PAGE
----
Twitter has adopted a “poison pill” that is a routine defensive tactic in the face of acquisitions, restricting Elon Musk’s ability to increase his stakes on the social media site, just as an acquisition company emerged to compete with his $ 43 billion bid for Twitter.
Sources said Toma Bravo, a technology-focused private equity firm with assets under management of more than $ 103 billion, told Twitter that it was exploring the possibility of offering the offer.
However, sources who did not want to be identified as the matter was confidential said that the extent of the offer that Thomas Bravo could offer was unclear and it was not certain whether such a competitive offer would come to light.
A spokesman for Toma Bravo declined to comment, while Twitter representatives did not immediately respond to a request for comment. The New York Post reports that Thomas Bravo is considering buying Twitter.
The move raises fears of private equity firms competing on Twitter. The private equity sector has about $ 1.8 trillion in cash, according to data provider Brecken. Unlike large technology groups, most private equity firms do not face hopeless restrictions when it comes to Twitter.
It is still possible for a private equity firm to increase Musk’s offer by partnering with Musk instead of competing with him. Industry sources said that some private equity firms were wary of collaborating with Musk as he criticized Twitter for relying heavily on ads for revenue.
Twitter has more than $ 6 billion in its balance sheet and annual cash flow is approaching $ 700 million, which provides some relief to banks considering loans to support the deal. However, Twitter’s foreign acquisition could be huge, requiring the acquisition of several acquisitions and the cooperation of other large corporate investors.
Musk is the world’s richest man, Forbes magazine estimates his net worth at $ 265 billion. However, he set a limit on the amount he was willing to pay. He told Twitter on Wednesday that he would reconsider his position as a Twitter contributor if all his cash offer of $ 54.20 per share was rejected as the “best and last offer”.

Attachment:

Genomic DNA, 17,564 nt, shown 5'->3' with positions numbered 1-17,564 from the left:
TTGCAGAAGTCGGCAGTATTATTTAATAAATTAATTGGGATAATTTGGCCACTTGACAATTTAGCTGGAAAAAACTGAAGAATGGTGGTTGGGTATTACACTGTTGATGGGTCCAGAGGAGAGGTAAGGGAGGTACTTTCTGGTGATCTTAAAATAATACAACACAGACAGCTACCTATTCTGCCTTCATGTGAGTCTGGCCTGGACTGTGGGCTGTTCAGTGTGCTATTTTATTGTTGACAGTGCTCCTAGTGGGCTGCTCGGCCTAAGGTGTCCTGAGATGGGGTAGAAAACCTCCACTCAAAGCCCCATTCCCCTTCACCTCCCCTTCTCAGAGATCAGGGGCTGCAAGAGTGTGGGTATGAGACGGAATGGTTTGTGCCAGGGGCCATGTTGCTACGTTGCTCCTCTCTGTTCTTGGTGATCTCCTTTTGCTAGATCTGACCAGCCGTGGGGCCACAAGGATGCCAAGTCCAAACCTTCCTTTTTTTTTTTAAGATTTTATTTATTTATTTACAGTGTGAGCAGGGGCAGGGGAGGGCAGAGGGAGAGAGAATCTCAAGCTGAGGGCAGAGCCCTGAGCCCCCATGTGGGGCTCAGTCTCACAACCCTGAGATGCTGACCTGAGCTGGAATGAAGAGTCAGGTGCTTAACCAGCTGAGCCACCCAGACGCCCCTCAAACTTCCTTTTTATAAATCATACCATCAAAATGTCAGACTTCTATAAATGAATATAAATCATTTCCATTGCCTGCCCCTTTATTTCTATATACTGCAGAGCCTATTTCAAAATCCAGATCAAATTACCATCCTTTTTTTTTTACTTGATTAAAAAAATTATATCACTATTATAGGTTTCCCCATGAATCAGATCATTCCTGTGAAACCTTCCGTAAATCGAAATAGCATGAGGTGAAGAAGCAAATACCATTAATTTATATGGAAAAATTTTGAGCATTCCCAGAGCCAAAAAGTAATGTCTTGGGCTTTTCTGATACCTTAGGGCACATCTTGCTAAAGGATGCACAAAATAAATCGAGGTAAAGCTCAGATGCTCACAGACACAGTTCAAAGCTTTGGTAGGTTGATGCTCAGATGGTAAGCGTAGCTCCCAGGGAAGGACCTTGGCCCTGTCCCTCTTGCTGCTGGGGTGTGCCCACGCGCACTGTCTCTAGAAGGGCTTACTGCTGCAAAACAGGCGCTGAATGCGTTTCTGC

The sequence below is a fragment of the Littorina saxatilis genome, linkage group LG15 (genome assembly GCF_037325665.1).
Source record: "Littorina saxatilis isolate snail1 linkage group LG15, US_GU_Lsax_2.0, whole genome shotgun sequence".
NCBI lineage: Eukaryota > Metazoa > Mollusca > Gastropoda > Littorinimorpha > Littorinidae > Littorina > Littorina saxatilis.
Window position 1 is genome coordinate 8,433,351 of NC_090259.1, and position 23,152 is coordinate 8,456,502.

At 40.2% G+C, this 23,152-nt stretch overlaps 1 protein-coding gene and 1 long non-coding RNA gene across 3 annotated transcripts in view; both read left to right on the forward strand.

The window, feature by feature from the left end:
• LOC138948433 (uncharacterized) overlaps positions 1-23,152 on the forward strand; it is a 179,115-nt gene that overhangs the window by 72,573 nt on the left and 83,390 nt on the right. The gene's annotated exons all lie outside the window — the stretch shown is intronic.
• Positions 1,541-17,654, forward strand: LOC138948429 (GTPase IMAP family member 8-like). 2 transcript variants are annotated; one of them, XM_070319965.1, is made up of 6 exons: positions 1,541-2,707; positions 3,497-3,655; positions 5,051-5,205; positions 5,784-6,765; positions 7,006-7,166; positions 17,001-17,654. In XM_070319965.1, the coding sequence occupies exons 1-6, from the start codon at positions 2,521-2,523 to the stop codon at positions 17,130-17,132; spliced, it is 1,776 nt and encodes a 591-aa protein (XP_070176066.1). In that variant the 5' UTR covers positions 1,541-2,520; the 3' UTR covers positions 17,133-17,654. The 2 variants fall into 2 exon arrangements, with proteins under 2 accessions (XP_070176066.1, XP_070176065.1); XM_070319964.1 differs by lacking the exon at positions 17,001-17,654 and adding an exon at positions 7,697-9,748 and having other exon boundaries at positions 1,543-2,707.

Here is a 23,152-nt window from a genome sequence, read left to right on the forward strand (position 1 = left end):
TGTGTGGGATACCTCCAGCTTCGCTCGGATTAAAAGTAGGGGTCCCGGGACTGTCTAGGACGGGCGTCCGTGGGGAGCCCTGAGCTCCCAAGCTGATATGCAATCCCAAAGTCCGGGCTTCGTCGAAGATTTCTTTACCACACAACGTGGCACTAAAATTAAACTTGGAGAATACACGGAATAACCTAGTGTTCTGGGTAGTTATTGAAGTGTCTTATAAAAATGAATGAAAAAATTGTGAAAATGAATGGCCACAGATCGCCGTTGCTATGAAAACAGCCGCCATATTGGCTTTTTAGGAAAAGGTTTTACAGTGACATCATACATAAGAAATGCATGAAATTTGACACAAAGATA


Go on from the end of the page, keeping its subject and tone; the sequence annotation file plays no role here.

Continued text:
Musk owns more than 9 percent of Twitter, making him the largest shareholder after the mutual fund company Vanguard.
On Thursday, Musk said Twitter contributors should comment on his offer on Twitter, and most users posted a poll agreeing with him. Twitter’s team is still evaluating Musk’s proposal and will not put the company’s shareholders to a vote until it is approved.
In a document he sent to the US Securities and Exchange Commission, Musk clarified that the offer was “excellent and final” and threatened to “reconsider his position as a contributor” on the social network if rejected. .
In a letter to Twitter CEO Brett Taylor, Musk confirmed that he had invested in the platform because of its key role in “free opinion around the world” and “a social positive for active democracies”.
“But since I invested, I have realized that the company has not grown and has not fulfilled its social obligation in its current form,” he added, suggesting that Twitter should be withdrawn from the New York Stock Exchange.
Shares of the company have plummeted, indicating that most investors expect a board of directors to reject Musk’s offer.
On Friday, Twitter said it had accepted the “poison pill” plan, which would reduce the stakes of anyone who raises more than 15 percent by selling more shares to other shareholders. Officially known as the Shareholders’ Stock Exchange, it is valid for 364 days. (Reuters)
“Award-winning beer geek. Extreme coffeeaholic. Introvert. Avid travel specialist. Hipster-friendly communicator.”